To report the incidence, visual symptoms, and ocular signs of occult giant cell arteritis in patients who initially presented with visual symptoms and ocular signs of giant cell arteritis. Occult giant cell arteritis was defined as ocular involvement by giant cell arteritis without any systemic symptoms and signs of giant cell arteritis.
In a prospective study from 1973 to 1995, we investigated 85 patients who had ocular involvement caused by giant cell arteritis and whose diagnosis of giant cell arteritis was confirmed on temporal artery biopsy. At the initial visit, patients were questioned specifically on systemic and ocular symptoms and signs of giant cell arteritis at or before the onset of visual disturbance. Erythrocyte sedimentation rate (Westergren) and C-reactive protein level were evaluated before the start of systemic corticosteroid therapy.
Eighteen (21.2%) of 85 patients had occult giant cell arteritis. There was no significant difference in age and sex distribution between patients with and without systemic symptoms of giant cell arteritis. Although both groups of patients had abnormal erythrocyte sedimentation rate and C-reactive protein level, there was a significant difference in erythrocyte sedimentation rate (P <.0001) and C-reactive protein level (P =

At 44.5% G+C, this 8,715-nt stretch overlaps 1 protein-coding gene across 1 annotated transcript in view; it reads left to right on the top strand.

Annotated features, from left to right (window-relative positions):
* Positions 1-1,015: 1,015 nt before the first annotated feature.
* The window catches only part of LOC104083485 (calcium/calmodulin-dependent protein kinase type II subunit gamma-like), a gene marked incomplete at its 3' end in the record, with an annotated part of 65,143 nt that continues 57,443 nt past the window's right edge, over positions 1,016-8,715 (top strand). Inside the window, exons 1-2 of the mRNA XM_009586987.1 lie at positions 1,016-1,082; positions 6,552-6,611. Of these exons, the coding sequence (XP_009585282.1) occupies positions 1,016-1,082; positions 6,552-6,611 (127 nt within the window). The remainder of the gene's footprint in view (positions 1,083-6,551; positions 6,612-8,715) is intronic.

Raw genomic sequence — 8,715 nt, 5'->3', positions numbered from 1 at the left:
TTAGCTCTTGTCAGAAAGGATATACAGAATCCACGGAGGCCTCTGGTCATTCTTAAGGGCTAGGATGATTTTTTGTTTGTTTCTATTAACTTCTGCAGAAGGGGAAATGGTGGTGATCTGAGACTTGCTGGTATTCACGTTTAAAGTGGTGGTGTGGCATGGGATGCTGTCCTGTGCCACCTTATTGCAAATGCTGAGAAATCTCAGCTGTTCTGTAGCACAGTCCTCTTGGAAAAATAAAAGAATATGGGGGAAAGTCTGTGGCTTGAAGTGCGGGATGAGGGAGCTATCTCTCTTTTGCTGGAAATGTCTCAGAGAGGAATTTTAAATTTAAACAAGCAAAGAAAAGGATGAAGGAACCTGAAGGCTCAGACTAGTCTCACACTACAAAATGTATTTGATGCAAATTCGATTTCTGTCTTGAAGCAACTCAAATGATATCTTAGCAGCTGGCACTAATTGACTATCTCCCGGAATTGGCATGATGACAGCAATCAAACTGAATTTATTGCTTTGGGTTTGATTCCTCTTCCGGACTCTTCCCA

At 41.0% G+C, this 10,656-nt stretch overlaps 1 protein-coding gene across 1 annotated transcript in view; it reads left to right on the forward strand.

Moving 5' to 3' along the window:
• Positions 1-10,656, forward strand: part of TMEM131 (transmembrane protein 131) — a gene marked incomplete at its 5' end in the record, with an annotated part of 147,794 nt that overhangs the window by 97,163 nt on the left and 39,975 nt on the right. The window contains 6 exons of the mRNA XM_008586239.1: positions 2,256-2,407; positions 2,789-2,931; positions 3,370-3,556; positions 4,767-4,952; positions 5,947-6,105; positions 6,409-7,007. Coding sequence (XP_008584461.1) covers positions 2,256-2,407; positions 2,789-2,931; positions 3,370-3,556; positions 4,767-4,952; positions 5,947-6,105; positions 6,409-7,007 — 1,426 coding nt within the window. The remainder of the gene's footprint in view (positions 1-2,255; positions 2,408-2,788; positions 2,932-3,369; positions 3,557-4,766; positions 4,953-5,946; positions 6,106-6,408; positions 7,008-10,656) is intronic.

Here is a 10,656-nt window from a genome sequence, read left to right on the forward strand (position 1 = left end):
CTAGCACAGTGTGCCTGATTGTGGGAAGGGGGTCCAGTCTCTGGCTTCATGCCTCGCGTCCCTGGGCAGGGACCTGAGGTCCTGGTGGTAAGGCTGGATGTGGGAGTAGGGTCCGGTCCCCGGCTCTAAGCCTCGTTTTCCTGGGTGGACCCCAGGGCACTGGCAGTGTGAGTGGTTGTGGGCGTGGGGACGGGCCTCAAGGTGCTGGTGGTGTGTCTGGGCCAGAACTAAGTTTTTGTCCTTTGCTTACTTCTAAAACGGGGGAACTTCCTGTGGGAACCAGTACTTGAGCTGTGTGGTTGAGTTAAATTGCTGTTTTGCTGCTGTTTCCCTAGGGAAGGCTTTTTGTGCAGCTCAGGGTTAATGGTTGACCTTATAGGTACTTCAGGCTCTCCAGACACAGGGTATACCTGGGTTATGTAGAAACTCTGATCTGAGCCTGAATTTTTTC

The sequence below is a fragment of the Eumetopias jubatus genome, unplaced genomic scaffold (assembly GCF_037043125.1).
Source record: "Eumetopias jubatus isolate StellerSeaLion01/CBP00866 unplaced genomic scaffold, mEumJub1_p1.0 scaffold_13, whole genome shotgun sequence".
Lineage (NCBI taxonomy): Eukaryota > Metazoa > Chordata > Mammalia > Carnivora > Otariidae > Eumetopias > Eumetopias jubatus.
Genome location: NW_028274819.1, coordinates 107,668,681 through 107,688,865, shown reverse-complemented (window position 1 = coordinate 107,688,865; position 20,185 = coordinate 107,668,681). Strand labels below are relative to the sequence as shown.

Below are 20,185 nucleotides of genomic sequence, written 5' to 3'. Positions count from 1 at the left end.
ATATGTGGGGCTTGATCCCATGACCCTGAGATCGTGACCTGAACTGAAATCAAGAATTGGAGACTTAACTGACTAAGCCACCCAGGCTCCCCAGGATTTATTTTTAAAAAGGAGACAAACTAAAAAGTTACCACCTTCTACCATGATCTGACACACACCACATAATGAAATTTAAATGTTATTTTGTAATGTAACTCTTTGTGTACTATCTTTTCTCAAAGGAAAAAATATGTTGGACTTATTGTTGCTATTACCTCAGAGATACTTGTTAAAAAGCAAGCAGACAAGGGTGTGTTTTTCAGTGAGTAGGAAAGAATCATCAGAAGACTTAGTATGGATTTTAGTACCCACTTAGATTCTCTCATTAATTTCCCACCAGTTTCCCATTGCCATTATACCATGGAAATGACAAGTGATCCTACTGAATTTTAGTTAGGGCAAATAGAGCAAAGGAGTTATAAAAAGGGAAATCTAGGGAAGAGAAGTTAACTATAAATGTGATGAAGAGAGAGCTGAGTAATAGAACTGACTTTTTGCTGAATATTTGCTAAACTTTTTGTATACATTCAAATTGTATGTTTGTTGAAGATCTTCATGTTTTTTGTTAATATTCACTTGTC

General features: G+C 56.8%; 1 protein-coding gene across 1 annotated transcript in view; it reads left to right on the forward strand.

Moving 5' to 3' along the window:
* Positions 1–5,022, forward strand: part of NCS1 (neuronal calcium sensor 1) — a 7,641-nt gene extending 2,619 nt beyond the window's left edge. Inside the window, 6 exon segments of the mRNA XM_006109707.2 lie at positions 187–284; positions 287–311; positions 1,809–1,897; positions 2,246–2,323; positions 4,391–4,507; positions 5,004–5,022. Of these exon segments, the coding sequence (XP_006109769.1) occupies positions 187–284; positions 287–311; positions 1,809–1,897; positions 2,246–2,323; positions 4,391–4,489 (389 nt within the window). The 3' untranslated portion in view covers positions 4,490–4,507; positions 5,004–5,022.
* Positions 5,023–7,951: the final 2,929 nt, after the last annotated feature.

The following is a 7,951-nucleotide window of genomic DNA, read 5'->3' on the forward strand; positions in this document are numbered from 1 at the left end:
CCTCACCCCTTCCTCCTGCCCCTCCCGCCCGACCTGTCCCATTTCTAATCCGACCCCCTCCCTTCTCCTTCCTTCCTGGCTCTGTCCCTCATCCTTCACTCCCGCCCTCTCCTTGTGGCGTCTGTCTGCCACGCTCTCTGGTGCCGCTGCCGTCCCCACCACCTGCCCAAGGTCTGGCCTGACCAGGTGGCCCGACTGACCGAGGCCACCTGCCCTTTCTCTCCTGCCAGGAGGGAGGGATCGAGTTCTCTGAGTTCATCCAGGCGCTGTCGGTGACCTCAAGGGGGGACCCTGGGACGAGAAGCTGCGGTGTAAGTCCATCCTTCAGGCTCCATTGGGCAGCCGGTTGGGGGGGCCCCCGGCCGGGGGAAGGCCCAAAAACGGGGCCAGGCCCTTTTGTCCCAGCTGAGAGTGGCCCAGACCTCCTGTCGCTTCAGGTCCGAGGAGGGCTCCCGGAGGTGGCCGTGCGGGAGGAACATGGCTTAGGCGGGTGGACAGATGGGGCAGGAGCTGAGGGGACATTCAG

Because occult giant cell arteritis is a potential cause of blindness, its early diagnosis is the key to preventing blindness; it is important to recognize that 21.2% of patients with giant cell arteritis and visual loss do not have any systemic symptoms of giant cell arteritis. Thus, in persons older than 55 years, amaurosis fugax or visual loss, development of an acute ocular ischemic lesion (particularly arteritic anterior ischemic optic neuropathy), and abnormal C-reactive protein level, with or without elevated erythrocyte sedimentation rate and systemic symptoms, should raise a high index of suspicion for giant cell arteritis.Le texte complet de cet article est disponible en PDF.
|*|| Supported by grants EY-1151 and RR-59 from the National Institutes of Health, Bethesda, Maryland, and in part by unrestricted grants from Research to Prevent Blindness, Inc, New York, New York.